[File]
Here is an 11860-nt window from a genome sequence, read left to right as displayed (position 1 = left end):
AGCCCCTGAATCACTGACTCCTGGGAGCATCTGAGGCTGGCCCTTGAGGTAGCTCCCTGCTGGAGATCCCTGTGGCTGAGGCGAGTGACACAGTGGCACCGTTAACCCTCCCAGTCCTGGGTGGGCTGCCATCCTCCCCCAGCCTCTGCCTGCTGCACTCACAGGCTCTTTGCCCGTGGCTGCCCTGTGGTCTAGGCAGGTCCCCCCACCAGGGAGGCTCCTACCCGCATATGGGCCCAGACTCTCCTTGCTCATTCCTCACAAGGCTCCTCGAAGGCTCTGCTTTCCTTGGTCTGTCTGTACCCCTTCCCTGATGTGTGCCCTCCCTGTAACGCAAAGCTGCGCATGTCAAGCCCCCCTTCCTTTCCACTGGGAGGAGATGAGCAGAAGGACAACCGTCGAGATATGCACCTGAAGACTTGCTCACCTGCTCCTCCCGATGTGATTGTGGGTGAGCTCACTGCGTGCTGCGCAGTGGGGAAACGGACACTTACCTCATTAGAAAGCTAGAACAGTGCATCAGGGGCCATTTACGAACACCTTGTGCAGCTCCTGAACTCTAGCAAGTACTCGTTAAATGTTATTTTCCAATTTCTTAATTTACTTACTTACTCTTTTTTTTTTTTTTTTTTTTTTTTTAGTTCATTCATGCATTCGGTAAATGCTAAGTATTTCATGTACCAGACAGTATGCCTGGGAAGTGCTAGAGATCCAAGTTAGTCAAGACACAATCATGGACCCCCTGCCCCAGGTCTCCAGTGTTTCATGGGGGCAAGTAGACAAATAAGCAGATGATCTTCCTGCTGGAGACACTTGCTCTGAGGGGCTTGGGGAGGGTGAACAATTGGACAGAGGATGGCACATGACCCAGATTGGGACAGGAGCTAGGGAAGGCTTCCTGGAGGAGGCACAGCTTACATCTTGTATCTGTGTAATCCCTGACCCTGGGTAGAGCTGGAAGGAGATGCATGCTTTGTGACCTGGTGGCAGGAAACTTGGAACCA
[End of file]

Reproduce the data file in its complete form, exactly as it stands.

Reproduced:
Here is an 11860-nt window from a genome sequence, read left to right as displayed (position 1 = left end):
AGCCCCTGAATCACTGACTCCTGGGAGCATCTGAGGCTGGCCCTTGAGGTAGCTCCCTGCTGGAGATCCCTGTGGCTGAGGCGAGTGACACAGTGGCACCGTTAACCCTCCCAGTCCTGGGTGGGCTGCCATCCTCCCCCAGCCTCTGCCTGCTGCACTCACAGGCTCTTTGCCCGTGGCTGCCCTGTGGTCTAGGCAGGTCCCCCCACCAGGGAGGCTCCTACCCGCATATGGGCCCAGACTCTCCTTGCTCATTCCTCACAAGGCTCCTCGAAGGCTCTGCTTTCCTTGGTCTGTCTGTACCCCTTCCCTGATGTGTGCCCTCCCTGTAACGCAAAGCTGCGCATGTCAAGCCCCCCTTCCTTTCCACTGGGAGGAGATGAGCAGAAGGACAACCGTCGAGATATGCACCTGAAGACTTGCTCACCTGCTCCTCCCGATGTGATTGTGGGTGAGCTCACTGCGTGCTGCGCAGTGGGGAAACGGACACTTACCTCATTAGAAAGCTAGAACAGTGCATCAGGGGCCATTTACGAACACCTTGTGCAGCTCCTGAACTCTAGCAAGTACTCGTTAAATGTTATTTTCCAATTTCTTAATTTACTTACTTACTCTTTTTTTTTTTTTTTTTTTTTTTTTAGTTCATTCATGCATTCGGTAAATGCTAAGTATTTCATGTACCAGACAGTATGCCTGGGAAGTGCTAGAGATCCAAGTTAGTCAAGACACAATCATGGACCCCCTGCCCCAGGTCTCCAGTGTTTCATGGGGGCAAGTAGACAAATAAGCAGATGATCTTCCTGCTGGAGACACTTGCTCTGAGGGGCTTGGGGAGGGTGAACAATTGGACAGAGGATGGCACATGACCCAGATTGGGACAGGAGCTAGGGAAGGCTTCCTGGAGGAGGCACAGCTTACATCTTGTATCTGTGTAATCCCTGACCCTGGGTAGAGCTGGAAGGAGATGCATGCTTTGTGACCTGGTGGCAGGAAACTTGGAACCA